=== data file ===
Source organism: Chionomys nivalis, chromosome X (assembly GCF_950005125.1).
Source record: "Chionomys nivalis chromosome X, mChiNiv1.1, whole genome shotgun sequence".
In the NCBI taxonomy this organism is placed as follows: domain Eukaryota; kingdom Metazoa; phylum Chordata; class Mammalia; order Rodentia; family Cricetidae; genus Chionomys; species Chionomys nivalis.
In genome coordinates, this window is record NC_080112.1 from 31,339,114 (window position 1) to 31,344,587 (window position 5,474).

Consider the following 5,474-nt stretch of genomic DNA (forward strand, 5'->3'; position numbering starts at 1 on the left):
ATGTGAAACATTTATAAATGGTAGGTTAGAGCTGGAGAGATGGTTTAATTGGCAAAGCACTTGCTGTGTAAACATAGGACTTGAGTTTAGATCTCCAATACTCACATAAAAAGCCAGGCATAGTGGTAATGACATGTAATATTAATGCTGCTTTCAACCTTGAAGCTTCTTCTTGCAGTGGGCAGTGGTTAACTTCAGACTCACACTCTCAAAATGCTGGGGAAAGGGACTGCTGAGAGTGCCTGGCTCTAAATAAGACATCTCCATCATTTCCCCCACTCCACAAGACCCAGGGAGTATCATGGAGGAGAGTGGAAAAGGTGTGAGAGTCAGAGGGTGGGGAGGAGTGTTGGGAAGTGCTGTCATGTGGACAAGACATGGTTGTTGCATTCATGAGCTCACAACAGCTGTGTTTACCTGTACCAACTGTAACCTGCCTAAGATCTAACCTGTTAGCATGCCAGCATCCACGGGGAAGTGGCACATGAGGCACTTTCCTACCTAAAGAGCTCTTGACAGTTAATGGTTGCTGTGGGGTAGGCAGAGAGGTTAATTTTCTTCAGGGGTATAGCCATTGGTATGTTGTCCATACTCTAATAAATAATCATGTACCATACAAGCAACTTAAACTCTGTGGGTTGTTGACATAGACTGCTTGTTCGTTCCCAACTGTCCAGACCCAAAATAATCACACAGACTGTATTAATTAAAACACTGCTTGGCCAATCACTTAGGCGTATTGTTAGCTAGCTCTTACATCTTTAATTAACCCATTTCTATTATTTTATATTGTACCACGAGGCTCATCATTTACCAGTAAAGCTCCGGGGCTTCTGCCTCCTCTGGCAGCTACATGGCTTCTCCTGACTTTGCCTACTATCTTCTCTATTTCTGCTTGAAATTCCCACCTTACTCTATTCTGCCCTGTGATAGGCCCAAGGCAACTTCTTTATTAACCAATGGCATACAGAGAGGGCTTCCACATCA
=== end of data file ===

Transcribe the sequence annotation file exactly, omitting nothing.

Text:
Source organism: Chionomys nivalis, chromosome X (assembly GCF_950005125.1).
Source record: "Chionomys nivalis chromosome X, mChiNiv1.1, whole genome shotgun sequence".
In the NCBI taxonomy this organism is placed as follows: domain Eukaryota; kingdom Metazoa; phylum Chordata; class Mammalia; order Rodentia; family Cricetidae; genus Chionomys; species Chionomys nivalis.
In genome coordinates, this window is record NC_080112.1 from 31,339,114 (window position 1) to 31,344,587 (window position 5,474).

Consider the following 5,474-nt stretch of genomic DNA (forward strand, 5'->3'; position numbering starts at 1 on the left):
ATGTGAAACATTTATAAATGGTAGGTTAGAGCTGGAGAGATGGTTTAATTGGCAAAGCACTTGCTGTGTAAACATAGGACTTGAGTTTAGATCTCCAATACTCACATAAAAAGCCAGGCATAGTGGTAATGACATGTAATATTAATGCTGCTTTCAACCTTGAAGCTTCTTCTTGCAGTGGGCAGTGGTTAACTTCAGACTCACACTCTCAAAATGCTGGGGAAAGGGACTGCTGAGAGTGCCTGGCTCTAAATAAGACATCTCCATCATTTCCCCCACTCCACAAGACCCAGGGAGTATCATGGAGGAGAGTGGAAAAGGTGTGAGAGTCAGAGGGTGGGGAGGAGTGTTGGGAAGTGCTGTCATGTGGACAAGACATGGTTGTTGCATTCATGAGCTCACAACAGCTGTGTTTACCTGTACCAACTGTAACCTGCCTAAGATCTAACCTGTTAGCATGCCAGCATCCACGGGGAAGTGGCACATGAGGCACTTTCCTACCTAAAGAGCTCTTGACAGTTAATGGTTGCTGTGGGGTAGGCAGAGAGGTTAATTTTCTTCAGGGGTATAGCCATTGGTATGTTGTCCATACTCTAATAAATAATCATGTACCATACAAGCAACTTAAACTCTGTGGGTTGTTGACATAGACTGCTTGTTCGTTCCCAACTGTCCAGACCCAAAATAATCACACAGACTGTATTAATTAAAACACTGCTTGGCCAATCACTTAGGCGTATTGTTAGCTAGCTCTTACATCTTTAATTAACCCATTTCTATTATTTTATATTGTACCACGAGGCTCATCATTTACCAGTAAAGCTCCGGGGCTTCTGCCTCCTCTGGCAGCTACATGGCTTCTCCTGACTTTGCCTACTATCTTCTCTATTTCTGCTTGAAATTCCCACCTTACTCTATTCTGCCCTGTGATAGGCCCAAGGCAACTTCTTTATTAACCAATGGCATACAGAGAGGGCTTCCACATCA